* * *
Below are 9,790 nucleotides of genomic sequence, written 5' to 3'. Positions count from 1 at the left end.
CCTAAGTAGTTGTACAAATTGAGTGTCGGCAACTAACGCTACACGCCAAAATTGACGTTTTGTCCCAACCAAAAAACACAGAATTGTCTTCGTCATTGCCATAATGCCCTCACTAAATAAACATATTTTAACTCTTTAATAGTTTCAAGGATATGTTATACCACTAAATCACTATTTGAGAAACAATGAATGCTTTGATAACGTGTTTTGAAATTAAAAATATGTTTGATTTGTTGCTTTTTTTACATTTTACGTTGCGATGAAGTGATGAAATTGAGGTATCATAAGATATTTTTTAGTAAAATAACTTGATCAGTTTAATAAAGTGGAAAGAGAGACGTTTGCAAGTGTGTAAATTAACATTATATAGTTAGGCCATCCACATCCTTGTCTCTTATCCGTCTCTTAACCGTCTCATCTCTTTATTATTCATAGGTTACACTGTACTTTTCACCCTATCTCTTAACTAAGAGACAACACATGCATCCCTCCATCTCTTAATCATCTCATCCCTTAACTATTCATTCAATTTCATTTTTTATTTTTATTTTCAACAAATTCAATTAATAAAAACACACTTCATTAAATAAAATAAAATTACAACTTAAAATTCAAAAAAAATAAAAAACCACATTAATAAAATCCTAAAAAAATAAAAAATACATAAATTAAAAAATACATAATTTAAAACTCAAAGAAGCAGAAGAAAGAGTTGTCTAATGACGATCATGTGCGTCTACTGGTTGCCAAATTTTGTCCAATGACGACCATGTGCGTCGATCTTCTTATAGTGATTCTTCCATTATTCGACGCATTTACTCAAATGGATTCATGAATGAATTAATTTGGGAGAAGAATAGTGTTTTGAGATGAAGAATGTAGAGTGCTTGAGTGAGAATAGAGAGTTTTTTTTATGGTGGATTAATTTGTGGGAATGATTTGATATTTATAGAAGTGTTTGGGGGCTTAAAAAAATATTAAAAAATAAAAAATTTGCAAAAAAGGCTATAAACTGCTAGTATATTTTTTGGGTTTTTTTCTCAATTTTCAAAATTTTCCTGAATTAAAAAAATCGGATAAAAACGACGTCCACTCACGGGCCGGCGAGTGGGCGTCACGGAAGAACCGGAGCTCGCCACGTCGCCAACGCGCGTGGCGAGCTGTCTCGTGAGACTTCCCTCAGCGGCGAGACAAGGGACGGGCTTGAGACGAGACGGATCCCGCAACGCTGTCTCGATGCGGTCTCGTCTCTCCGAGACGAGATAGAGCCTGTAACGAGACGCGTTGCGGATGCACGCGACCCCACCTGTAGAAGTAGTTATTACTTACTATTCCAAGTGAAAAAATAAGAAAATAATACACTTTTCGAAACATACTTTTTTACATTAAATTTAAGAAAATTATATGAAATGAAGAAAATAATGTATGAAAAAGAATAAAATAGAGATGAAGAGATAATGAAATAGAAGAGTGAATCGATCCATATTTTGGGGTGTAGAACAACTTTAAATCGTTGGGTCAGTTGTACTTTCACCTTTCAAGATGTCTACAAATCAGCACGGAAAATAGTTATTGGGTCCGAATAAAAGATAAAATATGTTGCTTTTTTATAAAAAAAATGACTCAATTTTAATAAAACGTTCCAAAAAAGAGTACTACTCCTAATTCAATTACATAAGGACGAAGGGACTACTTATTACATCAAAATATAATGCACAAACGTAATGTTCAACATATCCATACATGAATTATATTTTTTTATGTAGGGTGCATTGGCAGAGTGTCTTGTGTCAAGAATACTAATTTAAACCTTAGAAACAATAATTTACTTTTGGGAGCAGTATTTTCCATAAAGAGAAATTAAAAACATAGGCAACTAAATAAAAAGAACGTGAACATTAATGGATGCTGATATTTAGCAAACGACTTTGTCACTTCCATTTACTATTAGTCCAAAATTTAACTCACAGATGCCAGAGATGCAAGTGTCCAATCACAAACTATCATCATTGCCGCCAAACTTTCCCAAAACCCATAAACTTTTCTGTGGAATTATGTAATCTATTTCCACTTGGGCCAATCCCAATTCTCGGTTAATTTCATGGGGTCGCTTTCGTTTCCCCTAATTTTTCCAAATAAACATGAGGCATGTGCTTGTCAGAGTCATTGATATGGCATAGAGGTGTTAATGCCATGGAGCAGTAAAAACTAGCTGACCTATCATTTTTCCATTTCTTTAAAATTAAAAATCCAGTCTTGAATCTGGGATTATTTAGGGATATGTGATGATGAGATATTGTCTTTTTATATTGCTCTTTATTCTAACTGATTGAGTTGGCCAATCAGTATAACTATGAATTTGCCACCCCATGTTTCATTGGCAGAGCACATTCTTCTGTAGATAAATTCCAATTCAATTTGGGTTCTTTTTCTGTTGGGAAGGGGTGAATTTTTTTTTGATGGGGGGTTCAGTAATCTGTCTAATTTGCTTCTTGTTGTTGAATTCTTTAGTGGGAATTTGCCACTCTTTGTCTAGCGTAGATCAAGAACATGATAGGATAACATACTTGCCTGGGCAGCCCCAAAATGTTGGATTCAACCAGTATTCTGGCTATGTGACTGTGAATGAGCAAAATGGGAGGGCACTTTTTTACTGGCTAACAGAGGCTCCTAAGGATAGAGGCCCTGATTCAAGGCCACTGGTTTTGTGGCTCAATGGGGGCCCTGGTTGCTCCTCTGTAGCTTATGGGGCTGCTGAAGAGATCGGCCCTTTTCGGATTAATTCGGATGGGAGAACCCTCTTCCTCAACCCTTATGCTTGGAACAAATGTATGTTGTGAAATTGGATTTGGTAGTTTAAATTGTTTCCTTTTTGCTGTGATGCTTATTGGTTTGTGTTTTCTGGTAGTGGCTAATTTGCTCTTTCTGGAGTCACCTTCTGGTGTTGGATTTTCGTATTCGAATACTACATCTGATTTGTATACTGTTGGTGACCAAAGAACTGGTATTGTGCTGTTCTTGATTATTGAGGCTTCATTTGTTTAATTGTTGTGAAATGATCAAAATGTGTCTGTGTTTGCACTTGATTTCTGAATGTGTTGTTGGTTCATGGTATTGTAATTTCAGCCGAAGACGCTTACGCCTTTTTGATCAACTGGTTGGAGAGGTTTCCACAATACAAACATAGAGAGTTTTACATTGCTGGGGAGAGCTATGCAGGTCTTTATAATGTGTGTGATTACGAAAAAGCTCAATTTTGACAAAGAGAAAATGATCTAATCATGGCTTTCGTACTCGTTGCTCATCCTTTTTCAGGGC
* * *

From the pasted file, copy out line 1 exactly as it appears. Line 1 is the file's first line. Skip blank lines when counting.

Below are 9,790 nucleotides of genomic sequence, written 5' to 3'. Positions count from 1 at the left end.